Now we appeal to standard theorems about sequences, limits, and continuous functions (all of which are proved in I have a problem to solve in real analysis and I do not believe that a fundamental idea is needed). Since a_n\leq c\leq b_n for every n, and b_n-a_n=2^{-n}(b-a), we find that |a_n-c| and |b_n-c| are both at most 2^{-n}(b-a), so a_n\rightarrow c and b_n\rightarrow c. Since f is continuous, it follows that f(a_n)\rightarrow f(c) and f(b_n)\rightarrow f(c). Since f(a_n)\leq t for every n, it follows that f(c)\leq t. And since f(b_n)\geq t for every n, it follows that f(c)\geq t. So f(c)=t.

General discussion

It might be argued that we used a bit more than the nested intervals there: we used the sequences of their end points. However, we used just the nested intervals to find c, and using the endpoints was perhaps justified by the fact that the way we chose the intervals was in terms of their endpoints.

A purist might like to prove a general principle in advance about nested intervals and continuous functions. It could say the following. Let I_1\supset I_2\supset I_3\supset\dots be a collection of non-empty closed intervals with lengths tending to zero. Let f be a continuous function, and suppose that for each n there exists x_n\in I_n such that f(x_n)\leq t. Then f(x)\leq t, where x is the (unique) element of the intersection of the I_n.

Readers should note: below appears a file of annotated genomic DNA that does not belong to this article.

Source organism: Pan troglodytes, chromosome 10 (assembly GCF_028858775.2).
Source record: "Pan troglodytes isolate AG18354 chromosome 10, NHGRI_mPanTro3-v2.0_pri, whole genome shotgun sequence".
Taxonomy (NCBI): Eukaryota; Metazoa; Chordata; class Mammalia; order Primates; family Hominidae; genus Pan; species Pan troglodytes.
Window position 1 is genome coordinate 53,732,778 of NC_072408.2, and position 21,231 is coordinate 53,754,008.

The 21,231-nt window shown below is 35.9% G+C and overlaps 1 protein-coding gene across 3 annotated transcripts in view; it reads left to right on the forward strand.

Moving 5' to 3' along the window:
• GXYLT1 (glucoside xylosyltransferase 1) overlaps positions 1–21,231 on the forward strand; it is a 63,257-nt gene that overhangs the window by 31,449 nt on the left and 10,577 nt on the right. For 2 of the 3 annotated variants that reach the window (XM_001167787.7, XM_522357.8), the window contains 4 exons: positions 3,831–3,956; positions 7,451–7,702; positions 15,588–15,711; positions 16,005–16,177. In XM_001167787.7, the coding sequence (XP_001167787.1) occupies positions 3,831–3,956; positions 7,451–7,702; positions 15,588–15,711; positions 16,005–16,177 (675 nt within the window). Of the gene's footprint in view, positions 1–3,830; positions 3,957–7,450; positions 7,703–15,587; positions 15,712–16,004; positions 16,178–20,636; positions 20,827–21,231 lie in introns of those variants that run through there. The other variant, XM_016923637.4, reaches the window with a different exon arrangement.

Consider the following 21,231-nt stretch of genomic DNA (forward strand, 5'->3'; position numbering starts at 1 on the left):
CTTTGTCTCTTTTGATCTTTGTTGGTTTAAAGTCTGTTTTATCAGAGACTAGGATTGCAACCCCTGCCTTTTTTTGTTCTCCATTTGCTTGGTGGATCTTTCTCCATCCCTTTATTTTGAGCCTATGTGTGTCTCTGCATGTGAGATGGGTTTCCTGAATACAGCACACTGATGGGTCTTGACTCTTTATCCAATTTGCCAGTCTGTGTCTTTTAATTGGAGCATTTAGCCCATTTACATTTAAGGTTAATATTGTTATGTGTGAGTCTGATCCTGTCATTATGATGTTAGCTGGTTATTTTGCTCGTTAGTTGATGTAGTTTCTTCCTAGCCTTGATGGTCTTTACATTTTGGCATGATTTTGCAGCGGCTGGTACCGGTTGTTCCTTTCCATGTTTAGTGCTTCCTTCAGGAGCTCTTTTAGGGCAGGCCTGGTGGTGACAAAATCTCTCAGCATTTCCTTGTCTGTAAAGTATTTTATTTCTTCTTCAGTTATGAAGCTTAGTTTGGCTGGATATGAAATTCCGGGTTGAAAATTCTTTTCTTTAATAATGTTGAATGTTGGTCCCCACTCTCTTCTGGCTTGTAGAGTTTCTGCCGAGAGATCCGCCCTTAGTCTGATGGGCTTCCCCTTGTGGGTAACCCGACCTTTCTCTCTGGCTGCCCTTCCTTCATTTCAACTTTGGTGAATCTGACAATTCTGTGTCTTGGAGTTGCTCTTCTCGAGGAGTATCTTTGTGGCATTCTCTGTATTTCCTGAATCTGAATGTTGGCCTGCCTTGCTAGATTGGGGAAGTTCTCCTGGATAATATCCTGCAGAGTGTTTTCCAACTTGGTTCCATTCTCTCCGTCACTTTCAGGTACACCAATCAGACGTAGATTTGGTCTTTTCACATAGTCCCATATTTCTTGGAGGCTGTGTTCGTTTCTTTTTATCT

Alternatively, one can deduce the following result from the Bolzano-Weierstrass theorem. Let I_1\supset I_2\supset I_3\supset\dots be a collection of non-empty closed intervals. Let f be a continuous function and suppose that for each n there exists x_n\in I_n such that f(x_n)\leq t. Then there exists x in the intersection of all the I_n such that f(x)\leq t. In fact, perhaps we can prove that later in this article ...

Example 2, continued